The Government of Colombia Wednesday received 40 recommendations from the Inter-American Commission on Human Rights (IACHR) following a visit to the country by an observation group.
The IACHR team drafted a report on the aftermath of social protests since last April which has left and left dozens of dead and wounded.
One of the main suggestions was to promote and reinforce a genuine national dialogue to allow all sectors to be heard, particularly those most affected by historical, social and cultural discrimination.”
The Colombian administration of President Iván Duque was also advised to do whatever is necessary to reinforce public confidence and avoid stigmatization of the protesters by officials at all costs.
The IACHR delegation was on a working visit between June 8 and 10, during which time it heard 302 testimonies and received evidence from more than 500 people, including officials, victims, and civil organizations.
With all this data, the committee found the State's response to be “excessive and disproportionate,” particularly when it came to the use of force, which in many cases, turned out to be lethal.
The IACHR based its report on numerous sources, but official data alone between April 28 and May 5 show at least 51 dead, 21 of them in the context of the national strike, about 1,113 civilians injured, according to data provided by the Presidential Council for Human Rights and International Affairs, in addition to 18 people with eye injuries, according to the Ombudsman's Office.
Hence, the IACHR asked the Colombian State to respect and guarantee the full enjoyment of the right to protest, freedom of expression, peaceful assembly and political participation of the entire population.
The IACHR also suggested separating the police from the Ministry of Defense, to consolidate and preserve security with a citizen and human rights approach and avoid any possibility of military prospects.
Duque was even advised not to ban roadblocks automatically whenever a protest is announced, which made up for the bulk of the Government's rationale to justify repression.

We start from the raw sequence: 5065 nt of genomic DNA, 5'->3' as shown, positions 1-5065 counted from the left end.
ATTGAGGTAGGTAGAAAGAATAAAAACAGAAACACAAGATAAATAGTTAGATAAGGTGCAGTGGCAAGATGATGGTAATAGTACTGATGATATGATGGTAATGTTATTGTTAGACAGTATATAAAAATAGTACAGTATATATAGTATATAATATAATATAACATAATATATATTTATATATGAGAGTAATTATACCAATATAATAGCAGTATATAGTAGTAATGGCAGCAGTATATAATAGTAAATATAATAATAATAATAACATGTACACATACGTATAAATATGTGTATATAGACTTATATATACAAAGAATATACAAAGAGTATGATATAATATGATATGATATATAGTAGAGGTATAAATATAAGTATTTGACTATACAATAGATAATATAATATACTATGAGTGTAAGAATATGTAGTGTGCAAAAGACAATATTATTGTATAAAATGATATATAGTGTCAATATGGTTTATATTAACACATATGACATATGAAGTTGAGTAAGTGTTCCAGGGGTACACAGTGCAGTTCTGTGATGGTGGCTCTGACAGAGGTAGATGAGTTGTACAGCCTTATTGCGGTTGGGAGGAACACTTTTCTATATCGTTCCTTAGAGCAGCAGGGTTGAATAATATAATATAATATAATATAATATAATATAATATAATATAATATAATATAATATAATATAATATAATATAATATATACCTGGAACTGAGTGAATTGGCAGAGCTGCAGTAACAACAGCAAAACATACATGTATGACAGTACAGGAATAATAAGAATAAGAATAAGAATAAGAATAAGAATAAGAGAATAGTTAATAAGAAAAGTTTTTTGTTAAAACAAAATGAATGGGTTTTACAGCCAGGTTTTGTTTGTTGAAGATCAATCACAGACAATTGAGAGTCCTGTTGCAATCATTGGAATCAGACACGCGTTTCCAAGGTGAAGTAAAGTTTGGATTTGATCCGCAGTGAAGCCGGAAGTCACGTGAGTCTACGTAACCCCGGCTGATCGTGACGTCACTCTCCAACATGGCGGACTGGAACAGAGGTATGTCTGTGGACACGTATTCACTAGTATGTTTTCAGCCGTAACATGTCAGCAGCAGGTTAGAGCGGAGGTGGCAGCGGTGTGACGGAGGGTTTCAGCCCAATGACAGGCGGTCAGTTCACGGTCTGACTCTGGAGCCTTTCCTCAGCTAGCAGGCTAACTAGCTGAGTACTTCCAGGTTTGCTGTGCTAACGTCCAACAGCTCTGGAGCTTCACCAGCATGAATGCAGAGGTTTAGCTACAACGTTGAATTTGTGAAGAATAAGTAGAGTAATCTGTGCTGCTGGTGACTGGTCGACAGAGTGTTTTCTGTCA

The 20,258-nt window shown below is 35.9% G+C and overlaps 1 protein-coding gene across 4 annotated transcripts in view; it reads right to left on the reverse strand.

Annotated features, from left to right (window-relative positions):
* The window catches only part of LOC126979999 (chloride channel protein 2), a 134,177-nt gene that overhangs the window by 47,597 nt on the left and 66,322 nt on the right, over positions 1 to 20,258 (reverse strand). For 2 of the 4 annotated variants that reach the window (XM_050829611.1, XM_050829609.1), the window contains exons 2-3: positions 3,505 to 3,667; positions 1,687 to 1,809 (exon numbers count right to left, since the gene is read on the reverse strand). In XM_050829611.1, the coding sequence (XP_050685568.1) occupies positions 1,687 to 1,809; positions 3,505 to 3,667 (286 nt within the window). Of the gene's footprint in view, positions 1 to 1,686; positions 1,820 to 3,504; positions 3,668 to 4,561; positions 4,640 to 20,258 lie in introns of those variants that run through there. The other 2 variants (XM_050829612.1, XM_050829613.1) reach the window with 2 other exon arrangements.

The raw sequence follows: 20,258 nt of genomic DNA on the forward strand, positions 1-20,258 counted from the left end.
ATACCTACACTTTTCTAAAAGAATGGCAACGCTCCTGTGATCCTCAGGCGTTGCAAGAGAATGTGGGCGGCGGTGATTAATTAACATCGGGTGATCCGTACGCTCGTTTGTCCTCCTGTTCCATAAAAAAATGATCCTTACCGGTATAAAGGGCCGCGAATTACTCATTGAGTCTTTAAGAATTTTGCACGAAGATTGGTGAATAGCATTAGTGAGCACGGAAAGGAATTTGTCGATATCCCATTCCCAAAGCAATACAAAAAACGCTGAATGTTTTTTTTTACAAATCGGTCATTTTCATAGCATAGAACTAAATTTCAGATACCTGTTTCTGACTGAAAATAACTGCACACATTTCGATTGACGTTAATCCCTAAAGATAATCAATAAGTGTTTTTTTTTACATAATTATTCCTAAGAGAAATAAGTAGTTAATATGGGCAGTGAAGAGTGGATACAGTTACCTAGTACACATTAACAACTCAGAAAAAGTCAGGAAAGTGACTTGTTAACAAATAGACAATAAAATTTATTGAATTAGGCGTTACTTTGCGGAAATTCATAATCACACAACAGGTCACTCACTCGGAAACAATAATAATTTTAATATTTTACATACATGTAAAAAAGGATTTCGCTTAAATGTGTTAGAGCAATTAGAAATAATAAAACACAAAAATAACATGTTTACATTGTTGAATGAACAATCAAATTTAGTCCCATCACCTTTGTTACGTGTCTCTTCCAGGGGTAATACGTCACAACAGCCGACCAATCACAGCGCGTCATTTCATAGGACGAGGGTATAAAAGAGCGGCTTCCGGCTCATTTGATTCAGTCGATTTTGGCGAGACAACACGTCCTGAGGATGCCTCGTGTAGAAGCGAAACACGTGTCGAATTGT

In this scenario, the IACHR also announced the installation of a Special Follow-up Mechanism on Human Rights for Colombia that will contribute to the consolidation of peace in the various sectors of society.
Bogotá's Foreign Ministry said it agreed with some of the observations made by the Commission, but withdrew from the possibility of establishing the human rights observation mechanism, noting that it is not necessary.
Regarding the separation of the police from the Ministry of Defense, the Government replied that the Constitution establishes that this institution is a permanent armed body of a civilian nature, which drives away, according to the official view, the concern of the military approach.
The Government also rejected the suggestion of the alleged use of force against specific populations, which was explicit in the report, and criticized that some of the cited figures had not been verified, nor had the sources thereof.
The government differs in that the blockades generally constitute a legitimate form of demonstration and that only in specific cases can the State act, the Foreign Ministry added.
Duque even stressed that no one can recommend that a country be tolerant to acts of crime, or acts of vandalism, or of low-intensity urban terrorism and blockades that violate the rights of citizens.”
Meanwhile, Colombia's The General Labor Confederation of (CGT) and other trade union organizations representing state officials staged a sit-in Wednesday to demand that the government complied with labour agreements. The protest scheduled to take place in front of the Ministry of Finance had to be made in front of the Banco de la Republica.
Labour leaders said it was paradoxical that a government that opposes blockades had just blocked access to the Ministry of Finance to a peaceful and cultural protest.
The protesters criticized that Duque had endorsed and signed a salary increase to congressmen much higher than those for nurses, teachers and other civil servants. Why is the increase in state employees 0.19 per cent, while the increase in lawmakers is 5.12 per cent?, asked Jairo Arenas, teacher and social communicator.
Demonstrators also demanded that the government complied with collective bargaining, which constitutes a fundamental principle for the International Labor Organization.